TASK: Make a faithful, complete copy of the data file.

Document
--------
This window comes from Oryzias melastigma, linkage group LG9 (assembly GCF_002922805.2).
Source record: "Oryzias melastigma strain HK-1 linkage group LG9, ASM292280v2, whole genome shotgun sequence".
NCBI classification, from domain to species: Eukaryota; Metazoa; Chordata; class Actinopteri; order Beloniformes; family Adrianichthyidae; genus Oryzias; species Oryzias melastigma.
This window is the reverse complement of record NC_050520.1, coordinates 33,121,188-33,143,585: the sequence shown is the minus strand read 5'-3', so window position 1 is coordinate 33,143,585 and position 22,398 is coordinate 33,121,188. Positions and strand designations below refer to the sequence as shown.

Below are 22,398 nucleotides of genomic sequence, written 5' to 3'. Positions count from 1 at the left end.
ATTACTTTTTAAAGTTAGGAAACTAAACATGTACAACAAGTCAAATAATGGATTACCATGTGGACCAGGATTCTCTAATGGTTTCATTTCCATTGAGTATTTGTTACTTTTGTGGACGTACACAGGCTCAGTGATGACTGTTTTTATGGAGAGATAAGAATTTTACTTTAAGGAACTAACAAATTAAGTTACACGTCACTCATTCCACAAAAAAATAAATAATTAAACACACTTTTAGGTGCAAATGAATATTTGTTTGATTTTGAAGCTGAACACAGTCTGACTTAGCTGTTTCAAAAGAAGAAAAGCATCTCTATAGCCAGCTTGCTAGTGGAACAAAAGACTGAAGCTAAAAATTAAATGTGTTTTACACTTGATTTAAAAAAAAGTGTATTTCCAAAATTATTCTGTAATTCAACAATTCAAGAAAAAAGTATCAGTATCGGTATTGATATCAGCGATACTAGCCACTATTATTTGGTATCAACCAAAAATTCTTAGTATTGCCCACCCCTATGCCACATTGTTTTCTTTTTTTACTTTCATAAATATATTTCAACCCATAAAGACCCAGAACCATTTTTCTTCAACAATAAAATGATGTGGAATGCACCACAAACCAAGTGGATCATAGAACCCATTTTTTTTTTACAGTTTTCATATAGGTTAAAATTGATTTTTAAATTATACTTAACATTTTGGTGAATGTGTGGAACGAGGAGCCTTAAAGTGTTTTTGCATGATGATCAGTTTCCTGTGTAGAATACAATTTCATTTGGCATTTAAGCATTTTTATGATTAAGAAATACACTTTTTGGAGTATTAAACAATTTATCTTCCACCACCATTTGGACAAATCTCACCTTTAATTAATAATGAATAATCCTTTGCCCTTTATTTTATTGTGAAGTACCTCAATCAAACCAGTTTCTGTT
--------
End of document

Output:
This window comes from Oryzias melastigma, linkage group LG9 (assembly GCF_002922805.2).
Source record: "Oryzias melastigma strain HK-1 linkage group LG9, ASM292280v2, whole genome shotgun sequence".
NCBI classification, from domain to species: Eukaryota; Metazoa; Chordata; class Actinopteri; order Beloniformes; family Adrianichthyidae; genus Oryzias; species Oryzias melastigma.
This window is the reverse complement of record NC_050520.1, coordinates 33,121,188-33,143,585: the sequence shown is the minus strand read 5'-3', so window position 1 is coordinate 33,143,585 and position 22,398 is coordinate 33,121,188. Positions and strand designations below refer to the sequence as shown.

Below are 22,398 nucleotides of genomic sequence, written 5' to 3'. Positions count from 1 at the left end.
ATTACTTTTTAAAGTTAGGAAACTAAACATGTACAACAAGTCAAATAATGGATTACCATGTGGACCAGGATTCTCTAATGGTTTCATTTCCATTGAGTATTTGTTACTTTTGTGGACGTACACAGGCTCAGTGATGACTGTTTTTATGGAGAGATAAGAATTTTACTTTAAGGAACTAACAAATTAAGTTACACGTCACTCATTCCACAAAAAAATAAATAATTAAACACACTTTTAGGTGCAAATGAATATTTGTTTGATTTTGAAGCTGAACACAGTCTGACTTAGCTGTTTCAAAAGAAGAAAAGCATCTCTATAGCCAGCTTGCTAGTGGAACAAAAGACTGAAGCTAAAAATTAAATGTGTTTTACACTTGATTTAAAAAAAAGTGTATTTCCAAAATTATTCTGTAATTCAACAATTCAAGAAAAAAGTATCAGTATCGGTATTGATATCAGCGATACTAGCCACTATTATTTGGTATCAACCAAAAATTCTTAGTATTGCCCACCCCTATGCCACATTGTTTTCTTTTTTTACTTTCATAAATATATTTCAACCCATAAAGACCCAGAACCATTTTTCTTCAACAATAAAATGATGTGGAATGCACCACAAACCAAGTGGATCATAGAACCCATTTTTTTTTTACAGTTTTCATATAGGTTAAAATTGATTTTTAAATTATACTTAACATTTTGGTGAATGTGTGGAACGAGGAGCCTTAAAGTGTTTTTGCATGATGATCAGTTTCCTGTGTAGAATACAATTTCATTTGGCATTTAAGCATTTTTATGATTAAGAAATACACTTTTTGGAGTATTAAACAATTTATCTTCCACCACCATTTGGACAAATCTCACCTTTAATTAATAATGAATAATCCTTTGCCCTTTATTTTATTGTGAAGTACCTCAATCAAACCAGTTTCTGTT